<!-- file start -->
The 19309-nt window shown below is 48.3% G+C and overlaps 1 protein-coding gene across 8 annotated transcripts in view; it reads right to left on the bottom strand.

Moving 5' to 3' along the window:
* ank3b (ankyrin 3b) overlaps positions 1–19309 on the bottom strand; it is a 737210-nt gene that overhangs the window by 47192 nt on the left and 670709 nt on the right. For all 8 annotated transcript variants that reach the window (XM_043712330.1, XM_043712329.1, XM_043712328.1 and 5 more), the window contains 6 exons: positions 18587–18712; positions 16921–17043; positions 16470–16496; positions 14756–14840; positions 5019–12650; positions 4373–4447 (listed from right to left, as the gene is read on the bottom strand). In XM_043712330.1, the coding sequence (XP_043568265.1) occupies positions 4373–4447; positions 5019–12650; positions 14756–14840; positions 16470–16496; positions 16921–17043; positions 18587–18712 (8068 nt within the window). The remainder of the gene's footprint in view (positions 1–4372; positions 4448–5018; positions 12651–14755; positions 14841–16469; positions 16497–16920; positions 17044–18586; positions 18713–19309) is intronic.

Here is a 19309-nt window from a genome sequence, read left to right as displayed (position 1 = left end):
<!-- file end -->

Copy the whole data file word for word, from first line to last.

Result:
The 19309-nt window shown below is 48.3% G+C and overlaps 1 protein-coding gene across 8 annotated transcripts in view; it reads right to left on the bottom strand.

Moving 5' to 3' along the window:
* ank3b (ankyrin 3b) overlaps positions 1–19309 on the bottom strand; it is a 737210-nt gene that overhangs the window by 47192 nt on the left and 670709 nt on the right. For all 8 annotated transcript variants that reach the window (XM_043712330.1, XM_043712329.1, XM_043712328.1 and 5 more), the window contains 6 exons: positions 18587–18712; positions 16921–17043; positions 16470–16496; positions 14756–14840; positions 5019–12650; positions 4373–4447 (listed from right to left, as the gene is read on the bottom strand). In XM_043712330.1, the coding sequence (XP_043568265.1) occupies positions 4373–4447; positions 5019–12650; positions 14756–14840; positions 16470–16496; positions 16921–17043; positions 18587–18712 (8068 nt within the window). The remainder of the gene's footprint in view (positions 1–4372; positions 4448–5018; positions 12651–14755; positions 14841–16469; positions 16497–16920; positions 17044–18586; positions 18713–19309) is intronic.

Here is a 19309-nt window from a genome sequence, read left to right as displayed (position 1 = left end):